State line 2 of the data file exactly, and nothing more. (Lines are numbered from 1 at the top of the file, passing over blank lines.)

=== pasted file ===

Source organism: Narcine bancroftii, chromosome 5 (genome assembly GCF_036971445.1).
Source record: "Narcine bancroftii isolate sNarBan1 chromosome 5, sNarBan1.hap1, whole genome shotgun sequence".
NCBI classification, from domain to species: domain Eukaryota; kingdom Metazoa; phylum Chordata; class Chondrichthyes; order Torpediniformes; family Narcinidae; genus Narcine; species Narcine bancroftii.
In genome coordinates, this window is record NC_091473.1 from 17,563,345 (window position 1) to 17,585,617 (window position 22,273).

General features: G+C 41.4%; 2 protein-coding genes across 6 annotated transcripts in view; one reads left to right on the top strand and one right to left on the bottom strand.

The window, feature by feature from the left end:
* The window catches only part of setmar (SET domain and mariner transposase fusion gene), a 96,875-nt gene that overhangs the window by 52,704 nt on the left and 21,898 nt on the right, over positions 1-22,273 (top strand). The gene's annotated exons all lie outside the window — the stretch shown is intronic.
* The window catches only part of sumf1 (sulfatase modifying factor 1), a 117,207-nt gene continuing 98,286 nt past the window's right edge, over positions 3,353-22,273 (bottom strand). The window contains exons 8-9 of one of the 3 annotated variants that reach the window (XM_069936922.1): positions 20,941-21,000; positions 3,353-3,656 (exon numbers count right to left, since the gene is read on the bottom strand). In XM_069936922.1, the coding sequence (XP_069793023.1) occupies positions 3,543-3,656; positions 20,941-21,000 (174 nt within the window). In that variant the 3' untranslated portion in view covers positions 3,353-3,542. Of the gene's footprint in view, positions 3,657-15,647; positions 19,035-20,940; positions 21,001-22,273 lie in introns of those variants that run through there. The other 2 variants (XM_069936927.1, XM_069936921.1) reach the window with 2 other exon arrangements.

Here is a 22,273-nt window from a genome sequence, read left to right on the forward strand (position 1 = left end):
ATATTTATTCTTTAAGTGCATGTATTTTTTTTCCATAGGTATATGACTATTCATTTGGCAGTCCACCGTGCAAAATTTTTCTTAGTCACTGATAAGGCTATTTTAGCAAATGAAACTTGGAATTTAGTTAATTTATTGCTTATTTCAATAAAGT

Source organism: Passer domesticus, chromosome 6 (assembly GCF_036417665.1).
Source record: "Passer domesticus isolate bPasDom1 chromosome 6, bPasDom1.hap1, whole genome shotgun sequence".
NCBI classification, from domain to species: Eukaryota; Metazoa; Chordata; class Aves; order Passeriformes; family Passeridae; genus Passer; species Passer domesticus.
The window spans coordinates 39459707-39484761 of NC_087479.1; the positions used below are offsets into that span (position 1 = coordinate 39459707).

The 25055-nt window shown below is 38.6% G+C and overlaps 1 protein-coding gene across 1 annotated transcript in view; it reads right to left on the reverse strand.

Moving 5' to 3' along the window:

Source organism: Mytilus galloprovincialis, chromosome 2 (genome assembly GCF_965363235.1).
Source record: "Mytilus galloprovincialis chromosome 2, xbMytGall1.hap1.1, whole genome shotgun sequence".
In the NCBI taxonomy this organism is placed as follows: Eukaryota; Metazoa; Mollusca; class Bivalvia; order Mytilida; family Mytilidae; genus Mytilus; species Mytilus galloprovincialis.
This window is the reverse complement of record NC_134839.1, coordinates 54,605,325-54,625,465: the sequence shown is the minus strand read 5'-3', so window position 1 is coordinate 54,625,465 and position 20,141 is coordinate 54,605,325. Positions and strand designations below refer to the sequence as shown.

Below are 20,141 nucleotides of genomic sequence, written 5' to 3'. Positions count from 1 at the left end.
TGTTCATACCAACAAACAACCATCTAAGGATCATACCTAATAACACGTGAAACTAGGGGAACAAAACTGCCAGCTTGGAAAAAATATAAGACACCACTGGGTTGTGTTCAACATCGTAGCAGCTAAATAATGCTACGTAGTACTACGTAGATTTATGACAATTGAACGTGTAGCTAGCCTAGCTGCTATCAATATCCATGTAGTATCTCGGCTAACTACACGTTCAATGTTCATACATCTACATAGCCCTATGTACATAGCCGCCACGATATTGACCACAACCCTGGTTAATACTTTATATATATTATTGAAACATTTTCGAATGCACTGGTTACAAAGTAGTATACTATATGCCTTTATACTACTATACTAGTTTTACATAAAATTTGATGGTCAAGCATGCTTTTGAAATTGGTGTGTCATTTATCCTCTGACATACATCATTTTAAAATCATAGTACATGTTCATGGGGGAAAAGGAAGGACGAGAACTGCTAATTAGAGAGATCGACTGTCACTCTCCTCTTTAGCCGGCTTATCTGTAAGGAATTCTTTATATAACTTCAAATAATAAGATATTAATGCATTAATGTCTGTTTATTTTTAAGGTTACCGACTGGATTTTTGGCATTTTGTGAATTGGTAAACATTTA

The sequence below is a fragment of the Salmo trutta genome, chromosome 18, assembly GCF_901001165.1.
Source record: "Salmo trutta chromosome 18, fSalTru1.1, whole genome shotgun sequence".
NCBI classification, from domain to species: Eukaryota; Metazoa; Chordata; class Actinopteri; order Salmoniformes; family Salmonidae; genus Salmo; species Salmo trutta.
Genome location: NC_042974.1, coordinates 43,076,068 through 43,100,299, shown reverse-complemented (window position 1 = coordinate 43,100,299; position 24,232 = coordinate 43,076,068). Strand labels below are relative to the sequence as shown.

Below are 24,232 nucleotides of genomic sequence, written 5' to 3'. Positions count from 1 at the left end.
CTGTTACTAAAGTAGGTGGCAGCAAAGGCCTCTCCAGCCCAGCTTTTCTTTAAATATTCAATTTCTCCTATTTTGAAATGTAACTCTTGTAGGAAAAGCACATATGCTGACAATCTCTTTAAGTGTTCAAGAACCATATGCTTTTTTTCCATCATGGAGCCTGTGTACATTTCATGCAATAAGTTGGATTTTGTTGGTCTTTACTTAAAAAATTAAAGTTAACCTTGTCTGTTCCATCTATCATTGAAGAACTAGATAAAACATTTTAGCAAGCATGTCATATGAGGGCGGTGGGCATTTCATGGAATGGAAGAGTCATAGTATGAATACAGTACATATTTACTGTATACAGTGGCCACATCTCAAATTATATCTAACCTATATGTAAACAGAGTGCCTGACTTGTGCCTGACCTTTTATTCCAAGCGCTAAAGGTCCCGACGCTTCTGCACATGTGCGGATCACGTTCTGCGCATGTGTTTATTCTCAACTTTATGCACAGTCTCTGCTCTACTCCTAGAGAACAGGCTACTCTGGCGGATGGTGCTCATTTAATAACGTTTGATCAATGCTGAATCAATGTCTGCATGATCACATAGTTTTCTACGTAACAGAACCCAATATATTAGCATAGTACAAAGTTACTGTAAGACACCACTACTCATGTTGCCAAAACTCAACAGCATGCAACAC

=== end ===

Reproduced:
Source record: "Narcine bancroftii isolate sNarBan1 chromosome 5, sNarBan1.hap1, whole genome shotgun sequence".